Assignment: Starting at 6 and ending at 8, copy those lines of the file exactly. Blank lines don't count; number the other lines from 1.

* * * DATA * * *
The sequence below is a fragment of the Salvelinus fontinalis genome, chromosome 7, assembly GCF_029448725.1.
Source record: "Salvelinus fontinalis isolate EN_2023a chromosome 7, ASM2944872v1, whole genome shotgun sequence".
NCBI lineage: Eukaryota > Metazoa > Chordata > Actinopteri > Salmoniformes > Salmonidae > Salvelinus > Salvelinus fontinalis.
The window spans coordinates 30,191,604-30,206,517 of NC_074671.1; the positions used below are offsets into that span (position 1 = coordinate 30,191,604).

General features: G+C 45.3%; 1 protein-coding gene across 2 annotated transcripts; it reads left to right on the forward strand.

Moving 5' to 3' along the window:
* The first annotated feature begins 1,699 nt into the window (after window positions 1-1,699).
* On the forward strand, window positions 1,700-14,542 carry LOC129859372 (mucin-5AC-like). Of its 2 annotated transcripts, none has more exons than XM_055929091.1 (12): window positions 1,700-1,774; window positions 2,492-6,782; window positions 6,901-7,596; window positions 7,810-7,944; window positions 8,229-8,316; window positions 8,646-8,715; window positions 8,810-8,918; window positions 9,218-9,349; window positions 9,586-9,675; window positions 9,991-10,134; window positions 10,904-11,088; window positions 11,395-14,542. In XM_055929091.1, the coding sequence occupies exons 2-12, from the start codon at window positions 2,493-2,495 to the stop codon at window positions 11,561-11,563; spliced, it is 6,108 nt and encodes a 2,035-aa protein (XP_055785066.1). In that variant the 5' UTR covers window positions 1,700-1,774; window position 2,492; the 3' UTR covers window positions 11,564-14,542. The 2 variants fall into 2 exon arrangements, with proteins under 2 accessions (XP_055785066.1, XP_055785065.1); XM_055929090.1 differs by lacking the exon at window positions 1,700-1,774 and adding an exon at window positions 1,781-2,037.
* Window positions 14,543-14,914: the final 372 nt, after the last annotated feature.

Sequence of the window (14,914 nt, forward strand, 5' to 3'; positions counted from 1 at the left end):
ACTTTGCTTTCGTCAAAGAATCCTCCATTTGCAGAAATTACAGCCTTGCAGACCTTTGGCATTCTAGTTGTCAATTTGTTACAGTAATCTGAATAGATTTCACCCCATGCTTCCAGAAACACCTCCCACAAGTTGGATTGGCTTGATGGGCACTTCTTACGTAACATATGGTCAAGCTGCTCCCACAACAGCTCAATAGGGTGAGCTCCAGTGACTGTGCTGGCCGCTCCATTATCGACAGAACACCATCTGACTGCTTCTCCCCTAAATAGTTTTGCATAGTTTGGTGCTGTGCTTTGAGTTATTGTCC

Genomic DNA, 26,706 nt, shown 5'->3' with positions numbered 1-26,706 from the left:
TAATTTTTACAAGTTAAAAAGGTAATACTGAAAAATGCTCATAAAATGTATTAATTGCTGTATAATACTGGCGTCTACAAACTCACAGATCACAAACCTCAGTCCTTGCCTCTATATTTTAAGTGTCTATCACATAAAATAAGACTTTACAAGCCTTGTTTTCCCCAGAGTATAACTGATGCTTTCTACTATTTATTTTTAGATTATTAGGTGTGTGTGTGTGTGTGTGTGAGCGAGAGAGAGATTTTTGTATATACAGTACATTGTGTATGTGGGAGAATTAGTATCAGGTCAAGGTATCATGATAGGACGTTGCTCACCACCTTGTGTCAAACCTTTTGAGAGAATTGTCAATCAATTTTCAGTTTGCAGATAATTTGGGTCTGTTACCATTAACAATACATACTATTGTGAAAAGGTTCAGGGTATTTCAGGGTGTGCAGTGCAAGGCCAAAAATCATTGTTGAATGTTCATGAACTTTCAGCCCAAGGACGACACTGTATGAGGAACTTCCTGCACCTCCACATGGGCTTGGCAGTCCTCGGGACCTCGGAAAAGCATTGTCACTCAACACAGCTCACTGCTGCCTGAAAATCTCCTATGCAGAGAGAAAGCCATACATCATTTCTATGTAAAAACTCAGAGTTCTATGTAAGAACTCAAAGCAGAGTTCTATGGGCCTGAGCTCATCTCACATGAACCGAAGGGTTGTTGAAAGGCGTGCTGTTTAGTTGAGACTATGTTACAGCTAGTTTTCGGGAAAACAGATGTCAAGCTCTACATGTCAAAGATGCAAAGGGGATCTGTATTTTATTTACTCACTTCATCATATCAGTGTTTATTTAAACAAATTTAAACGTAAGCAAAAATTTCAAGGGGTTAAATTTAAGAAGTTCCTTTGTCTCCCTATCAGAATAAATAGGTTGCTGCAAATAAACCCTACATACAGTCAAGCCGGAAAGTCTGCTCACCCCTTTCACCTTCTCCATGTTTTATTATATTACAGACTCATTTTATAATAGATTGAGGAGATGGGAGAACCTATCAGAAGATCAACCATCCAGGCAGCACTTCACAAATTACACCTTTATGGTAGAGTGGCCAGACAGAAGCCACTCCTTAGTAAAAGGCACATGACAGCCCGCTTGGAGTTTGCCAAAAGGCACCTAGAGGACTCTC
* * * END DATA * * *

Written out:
Moving 5' to 3' along the window:
* The first annotated feature begins 1,699 nt into the window (after window positions 1-1,699).
* On the forward strand, window positions 1,700-14,542 carry LOC129859372 (mucin-5AC-like). Of its 2 annotated transcripts, none has more exons than XM_055929091.1 (12): window positions 1,700-1,774; window positions 2,492-6,782; window positions 6,901-7,596; window positions 7,810-7,944; window positions 8,229-8,316; window positions 8,646-8,715; window positions 8,810-8,918; window positions 9,218-9,349; window positions 9,586-9,675; window positions 9,991-10,134; window positions 10,904-11,088; window positions 11,395-14,542. In XM_055929091.1, the coding sequence occupies exons 2-12, from the start codon at window positions 2,493-2,495 to the stop codon at window positions 11,561-11,563; spliced, it is 6,108 nt and encodes a 2,035-aa protein (XP_055785066.1). In that variant the 5' UTR covers window positions 1,700-1,774; window position 2,492; the 3' UTR covers window positions 11,564-14,542. The 2 variants fall into 2 exon arrangements, with proteins under 2 accessions (XP_055785066.1, XP_055785065.1); XM_055929090.1 differs by lacking the exon at window positions 1,700-1,774 and adding an exon at window positions 1,781-2,037.